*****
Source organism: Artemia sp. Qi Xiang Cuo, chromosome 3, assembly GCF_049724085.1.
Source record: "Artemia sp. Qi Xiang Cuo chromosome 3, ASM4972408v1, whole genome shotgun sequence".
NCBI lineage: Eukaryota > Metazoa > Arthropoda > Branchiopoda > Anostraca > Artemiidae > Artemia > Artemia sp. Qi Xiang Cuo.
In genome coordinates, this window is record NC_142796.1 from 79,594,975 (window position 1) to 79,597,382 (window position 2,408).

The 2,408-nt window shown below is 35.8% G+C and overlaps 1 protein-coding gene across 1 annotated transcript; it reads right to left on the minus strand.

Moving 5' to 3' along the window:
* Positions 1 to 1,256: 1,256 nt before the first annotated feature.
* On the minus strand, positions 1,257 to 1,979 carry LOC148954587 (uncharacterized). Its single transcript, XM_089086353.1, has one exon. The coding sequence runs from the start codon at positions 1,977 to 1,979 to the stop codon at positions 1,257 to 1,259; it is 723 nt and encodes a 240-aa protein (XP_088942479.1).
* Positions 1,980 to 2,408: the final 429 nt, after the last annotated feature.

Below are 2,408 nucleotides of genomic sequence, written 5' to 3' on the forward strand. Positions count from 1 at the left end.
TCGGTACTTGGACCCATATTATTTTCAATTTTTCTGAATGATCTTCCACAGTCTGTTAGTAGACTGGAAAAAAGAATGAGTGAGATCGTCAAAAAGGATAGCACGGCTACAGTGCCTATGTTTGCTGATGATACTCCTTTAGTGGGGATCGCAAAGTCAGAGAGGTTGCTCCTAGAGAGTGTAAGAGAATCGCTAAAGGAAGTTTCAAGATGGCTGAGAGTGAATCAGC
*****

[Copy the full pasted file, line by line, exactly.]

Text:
Source organism: Artemia sp. Qi Xiang Cuo, chromosome 3, assembly GCF_049724085.1.
Source record: "Artemia sp. Qi Xiang Cuo chromosome 3, ASM4972408v1, whole genome shotgun sequence".
NCBI lineage: Eukaryota > Metazoa > Arthropoda > Branchiopoda > Anostraca > Artemiidae > Artemia > Artemia sp. Qi Xiang Cuo.
In genome coordinates, this window is record NC_142796.1 from 79,594,975 (window position 1) to 79,597,382 (window position 2,408).

The 2,408-nt window shown below is 35.8% G+C and overlaps 1 protein-coding gene across 1 annotated transcript; it reads right to left on the minus strand.

Moving 5' to 3' along the window:
* Positions 1 to 1,256: 1,256 nt before the first annotated feature.
* On the minus strand, positions 1,257 to 1,979 carry LOC148954587 (uncharacterized). Its single transcript, XM_089086353.1, has one exon. The coding sequence runs from the start codon at positions 1,977 to 1,979 to the stop codon at positions 1,257 to 1,259; it is 723 nt and encodes a 240-aa protein (XP_088942479.1).
* Positions 1,980 to 2,408: the final 429 nt, after the last annotated feature.

Below are 2,408 nucleotides of genomic sequence, written 5' to 3' on the forward strand. Positions count from 1 at the left end.
TCGGTACTTGGACCCATATTATTTTCAATTTTTCTGAATGATCTTCCACAGTCTGTTAGTAGACTGGAAAAAAGAATGAGTGAGATCGTCAAAAAGGATAGCACGGCTACAGTGCCTATGTTTGCTGATGATACTCCTTTAGTGGGGATCGCAAAGTCAGAGAGGTTGCTCCTAGAGAGTGTAAGAGAATCGCTAAAGGAAGTTTCAAGATGGCTGAGAGTGAATCAGC